Elizabeth Warren still is not Cherokee.  She never was.

Her family lore is grossly exaggerated, in all likelihood by Warren herself not her parents.  Yet whenever anyone questions this family lore, Warren acts like it is an attack on her family, thereby shutting down challenges to the stories.

Warren relies on family lore because it’s hard to disprove what she claims she was told.  It’s why Warren digs in deeper with her family lore stories as the campaign goes on.  She thinks she has found a safe place.

Yet there is plenty of evidence that the story about her parents eloping because her mother was Native American is not true, Warren didn’t self-identify as Native American until she was 38 and climbing the law professor ladder, and even her own adult nephew who researched family genealogy called the Native American claim just rumor.  The Boston Globe’s attempt to back up this family lore actually ended up calling it into serious question.

But, while Warren thinks she has found a safe place in her family lore, it’s still worth pointing out that she is not Cherokee.  The Cherokee line supposedly was through her maternal grandparents, the Crawfords.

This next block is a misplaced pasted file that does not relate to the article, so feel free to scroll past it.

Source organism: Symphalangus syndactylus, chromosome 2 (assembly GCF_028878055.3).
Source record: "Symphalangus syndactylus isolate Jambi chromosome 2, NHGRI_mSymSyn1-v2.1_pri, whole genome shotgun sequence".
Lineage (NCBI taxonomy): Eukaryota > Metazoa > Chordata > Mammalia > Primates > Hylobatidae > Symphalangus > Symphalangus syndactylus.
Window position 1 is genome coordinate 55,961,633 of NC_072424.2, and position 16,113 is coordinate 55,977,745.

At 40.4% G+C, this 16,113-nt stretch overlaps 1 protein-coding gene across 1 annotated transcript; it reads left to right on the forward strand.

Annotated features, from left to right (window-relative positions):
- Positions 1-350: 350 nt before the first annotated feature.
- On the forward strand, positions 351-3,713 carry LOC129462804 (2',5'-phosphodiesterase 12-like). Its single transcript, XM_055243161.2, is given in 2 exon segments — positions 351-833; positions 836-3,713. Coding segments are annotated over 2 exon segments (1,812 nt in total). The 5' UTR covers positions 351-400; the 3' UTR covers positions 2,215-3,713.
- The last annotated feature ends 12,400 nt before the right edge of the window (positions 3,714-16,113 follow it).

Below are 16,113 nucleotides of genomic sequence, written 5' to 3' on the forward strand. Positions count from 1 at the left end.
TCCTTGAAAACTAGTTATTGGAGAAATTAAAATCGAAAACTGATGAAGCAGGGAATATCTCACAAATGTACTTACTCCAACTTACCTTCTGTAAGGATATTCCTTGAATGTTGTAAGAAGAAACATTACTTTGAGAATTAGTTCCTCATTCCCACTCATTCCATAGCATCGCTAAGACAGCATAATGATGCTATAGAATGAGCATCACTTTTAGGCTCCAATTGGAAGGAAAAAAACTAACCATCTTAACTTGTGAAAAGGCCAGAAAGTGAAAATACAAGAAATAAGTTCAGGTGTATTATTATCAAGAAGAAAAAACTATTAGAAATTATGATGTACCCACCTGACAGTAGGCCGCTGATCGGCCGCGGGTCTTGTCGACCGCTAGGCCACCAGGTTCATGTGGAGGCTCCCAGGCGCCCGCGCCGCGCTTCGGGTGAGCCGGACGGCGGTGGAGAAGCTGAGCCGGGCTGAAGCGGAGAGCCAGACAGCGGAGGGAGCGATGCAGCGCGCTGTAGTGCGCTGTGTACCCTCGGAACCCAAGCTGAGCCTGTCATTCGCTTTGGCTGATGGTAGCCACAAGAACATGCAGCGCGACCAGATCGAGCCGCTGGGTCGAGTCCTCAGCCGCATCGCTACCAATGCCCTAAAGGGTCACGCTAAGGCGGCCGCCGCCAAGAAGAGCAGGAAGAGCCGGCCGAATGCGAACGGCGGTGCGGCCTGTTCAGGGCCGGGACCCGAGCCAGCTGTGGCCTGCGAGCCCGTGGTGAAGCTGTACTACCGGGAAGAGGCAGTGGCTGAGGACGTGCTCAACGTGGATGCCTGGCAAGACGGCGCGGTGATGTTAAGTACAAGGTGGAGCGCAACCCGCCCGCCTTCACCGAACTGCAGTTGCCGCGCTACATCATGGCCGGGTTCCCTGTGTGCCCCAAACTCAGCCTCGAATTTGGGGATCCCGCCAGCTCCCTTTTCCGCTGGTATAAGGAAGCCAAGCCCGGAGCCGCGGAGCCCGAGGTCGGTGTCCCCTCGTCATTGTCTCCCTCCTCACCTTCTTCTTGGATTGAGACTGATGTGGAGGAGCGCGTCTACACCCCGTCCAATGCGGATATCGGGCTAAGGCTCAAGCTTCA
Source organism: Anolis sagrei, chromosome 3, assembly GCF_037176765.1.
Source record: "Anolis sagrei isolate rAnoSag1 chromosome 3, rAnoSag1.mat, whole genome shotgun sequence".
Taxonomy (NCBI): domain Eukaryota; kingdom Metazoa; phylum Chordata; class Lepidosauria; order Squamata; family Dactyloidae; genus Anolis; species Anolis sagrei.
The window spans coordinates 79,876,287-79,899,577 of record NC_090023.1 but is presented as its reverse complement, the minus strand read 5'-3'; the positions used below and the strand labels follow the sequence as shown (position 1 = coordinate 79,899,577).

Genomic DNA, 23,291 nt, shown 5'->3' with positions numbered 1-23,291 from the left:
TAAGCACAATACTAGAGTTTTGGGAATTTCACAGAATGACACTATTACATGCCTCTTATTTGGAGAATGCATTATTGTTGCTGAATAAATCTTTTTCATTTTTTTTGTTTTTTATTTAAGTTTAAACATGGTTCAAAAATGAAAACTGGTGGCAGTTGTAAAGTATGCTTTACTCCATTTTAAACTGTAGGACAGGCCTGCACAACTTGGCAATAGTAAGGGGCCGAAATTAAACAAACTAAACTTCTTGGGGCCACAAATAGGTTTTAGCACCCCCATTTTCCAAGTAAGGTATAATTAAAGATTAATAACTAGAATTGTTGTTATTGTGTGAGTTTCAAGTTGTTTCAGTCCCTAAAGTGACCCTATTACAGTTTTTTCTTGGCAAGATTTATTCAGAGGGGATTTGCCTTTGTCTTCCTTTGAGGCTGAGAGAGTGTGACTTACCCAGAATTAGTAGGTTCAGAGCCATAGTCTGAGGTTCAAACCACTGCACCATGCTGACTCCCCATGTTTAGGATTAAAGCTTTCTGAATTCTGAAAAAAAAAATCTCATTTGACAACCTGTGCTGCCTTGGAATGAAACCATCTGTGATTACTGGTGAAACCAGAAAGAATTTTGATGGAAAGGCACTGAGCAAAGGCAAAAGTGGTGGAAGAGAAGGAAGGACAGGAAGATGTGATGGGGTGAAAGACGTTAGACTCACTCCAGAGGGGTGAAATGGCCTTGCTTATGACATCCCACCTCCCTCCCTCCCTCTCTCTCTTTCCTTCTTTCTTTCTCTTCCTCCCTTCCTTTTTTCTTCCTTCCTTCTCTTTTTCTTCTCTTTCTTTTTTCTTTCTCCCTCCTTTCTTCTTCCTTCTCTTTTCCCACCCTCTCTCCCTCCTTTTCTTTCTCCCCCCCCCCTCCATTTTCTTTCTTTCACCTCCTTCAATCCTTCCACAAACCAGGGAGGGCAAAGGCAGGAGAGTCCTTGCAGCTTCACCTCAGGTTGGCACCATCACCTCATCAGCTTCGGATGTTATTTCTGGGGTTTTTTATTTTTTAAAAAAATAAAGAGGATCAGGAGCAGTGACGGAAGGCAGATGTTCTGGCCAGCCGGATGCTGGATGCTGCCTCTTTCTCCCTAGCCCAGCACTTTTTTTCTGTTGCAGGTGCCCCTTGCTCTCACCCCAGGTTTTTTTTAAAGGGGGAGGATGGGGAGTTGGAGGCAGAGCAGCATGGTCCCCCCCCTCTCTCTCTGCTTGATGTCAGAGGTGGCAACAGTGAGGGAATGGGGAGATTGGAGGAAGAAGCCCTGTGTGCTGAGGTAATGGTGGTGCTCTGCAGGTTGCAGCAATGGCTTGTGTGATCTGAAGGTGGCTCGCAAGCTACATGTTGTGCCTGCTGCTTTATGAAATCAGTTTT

But just to put another piece of evidence on the table, real Cherokee genealogist Twila Barnes has come up a newspaper clipping from the Muskogee Times Democrat on August 17, 1906.

The newspaper clipping relates to a story about how Warren’s great grandfather, John H. Crawford, shot a real Indian and was identified in the newspaper as white, via Twila Barnes:

Elizabeth Warren is the granddaughter of Hannie Crawford, daughter of John H. Crawford. Warren says the Crawfords were Cherokee.

According to the Boston Globe,

“Rosco Crawford, Hannie Crawford’s brother, told (his granddaughter) that as a young boy living in the Creek Nation of Indian Territory, the Indians were “pretty mean.” Once, when a Creek was hitting Crawford’s younger brother, their father shot and wounded the Indian, according to her biography, on file at California State University at Fullerton.”

The story Hannie’s brother, Rosco, told his granddaughter is true.

Why is this significant? Because it refers to John H. Crawford as a white man.

This clipping also helps further debunk the elopement story, as Warren’s mother’s family was identified as white even in the local paper.

Twila Barnes has endured harassment and insults because of her fine work debunking Elizabeth Warren’s mythology.

Whatever the outcome of the election, at least the truth is out there.

Update:  Michael Patrick Leahy, 1906 Newspaper: Elizabeth Warren’s ‘White’ Great Grandfather Shot an Indian

 
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